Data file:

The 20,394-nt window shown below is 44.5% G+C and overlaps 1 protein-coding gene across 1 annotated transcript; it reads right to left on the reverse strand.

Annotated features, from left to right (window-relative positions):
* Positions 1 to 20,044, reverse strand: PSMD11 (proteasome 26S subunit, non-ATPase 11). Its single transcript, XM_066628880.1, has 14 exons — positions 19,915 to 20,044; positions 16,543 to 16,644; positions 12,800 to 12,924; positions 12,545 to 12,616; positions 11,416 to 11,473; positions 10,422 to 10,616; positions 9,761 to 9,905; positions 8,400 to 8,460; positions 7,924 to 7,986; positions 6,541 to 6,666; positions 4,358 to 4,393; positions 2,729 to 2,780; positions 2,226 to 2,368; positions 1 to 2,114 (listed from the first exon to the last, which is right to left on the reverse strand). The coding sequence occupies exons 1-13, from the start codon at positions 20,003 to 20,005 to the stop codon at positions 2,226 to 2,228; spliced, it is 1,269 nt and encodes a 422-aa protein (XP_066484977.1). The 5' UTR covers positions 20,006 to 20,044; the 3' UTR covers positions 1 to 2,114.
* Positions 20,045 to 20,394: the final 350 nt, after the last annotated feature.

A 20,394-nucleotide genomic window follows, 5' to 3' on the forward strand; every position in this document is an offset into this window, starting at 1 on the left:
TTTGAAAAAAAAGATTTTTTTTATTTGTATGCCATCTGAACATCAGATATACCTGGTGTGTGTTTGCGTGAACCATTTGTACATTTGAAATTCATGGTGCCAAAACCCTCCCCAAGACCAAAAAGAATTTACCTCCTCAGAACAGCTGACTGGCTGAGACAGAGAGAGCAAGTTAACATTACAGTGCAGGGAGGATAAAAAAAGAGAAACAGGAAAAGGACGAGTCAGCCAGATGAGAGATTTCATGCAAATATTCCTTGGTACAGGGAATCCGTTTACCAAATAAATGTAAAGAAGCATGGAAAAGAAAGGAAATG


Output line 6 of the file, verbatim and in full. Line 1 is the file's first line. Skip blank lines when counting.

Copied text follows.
TTTGAAAAAAAAGATTTTTTTTATTTGTATGCCATCTGAACATCAGATATACCTGGTGTGTGTTTGCGTGAACCATTTGTACATTTGAAATTCATGGTGCCAAAACCCTCCCCAAGACCAAAAAGAATTTACCTCCTCAGAACAGCTGACTGGCTGAGACAGAGAGAGCAAGTTAACATTACAGTGCAGGGAGGATAAAAAAAGAGAAACAGGAAAAGGACGAGTCAGCCAGATGAGAGATTTCATGCAAATATTCCTTGGTACAGGGAATCCGTTTACCAAATAAATGTAAAGAAGCATGGAAAAGAAAGGAAATG